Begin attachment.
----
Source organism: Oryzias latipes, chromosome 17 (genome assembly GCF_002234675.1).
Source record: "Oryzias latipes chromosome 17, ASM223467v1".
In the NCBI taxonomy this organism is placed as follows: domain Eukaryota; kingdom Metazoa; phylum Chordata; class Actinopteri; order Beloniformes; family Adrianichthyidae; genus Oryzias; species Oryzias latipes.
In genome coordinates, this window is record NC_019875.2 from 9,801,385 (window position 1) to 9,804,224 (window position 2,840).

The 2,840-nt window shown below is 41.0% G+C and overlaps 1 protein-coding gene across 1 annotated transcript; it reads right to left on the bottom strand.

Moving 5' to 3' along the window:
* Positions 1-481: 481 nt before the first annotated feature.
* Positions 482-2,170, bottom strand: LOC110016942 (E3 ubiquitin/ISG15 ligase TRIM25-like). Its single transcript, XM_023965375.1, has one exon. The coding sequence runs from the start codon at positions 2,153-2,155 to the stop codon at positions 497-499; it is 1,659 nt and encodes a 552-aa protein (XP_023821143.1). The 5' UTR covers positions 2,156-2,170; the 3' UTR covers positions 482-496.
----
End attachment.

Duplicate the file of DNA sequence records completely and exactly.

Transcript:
Source organism: Oryzias latipes, chromosome 17 (genome assembly GCF_002234675.1).
Source record: "Oryzias latipes chromosome 17, ASM223467v1".
In the NCBI taxonomy this organism is placed as follows: domain Eukaryota; kingdom Metazoa; phylum Chordata; class Actinopteri; order Beloniformes; family Adrianichthyidae; genus Oryzias; species Oryzias latipes.
In genome coordinates, this window is record NC_019875.2 from 9,801,385 (window position 1) to 9,804,224 (window position 2,840).

The 2,840-nt window shown below is 41.0% G+C and overlaps 1 protein-coding gene across 1 annotated transcript; it reads right to left on the bottom strand.

Moving 5' to 3' along the window:
* Positions 1-481: 481 nt before the first annotated feature.
* Positions 482-2,170, bottom strand: LOC110016942 (E3 ubiquitin/ISG15 ligase TRIM25-like). Its single transcript, XM_023965375.1, has one exon. The coding sequence runs from the start codon at positions 2,153-2,155 to the stop codon at positions 497-499; it is 1,659 nt and encodes a 552-aa protein (XP_023821143.1). The 5' UTR covers positions 2,156-2,170; the 3' UTR covers positions 482-496.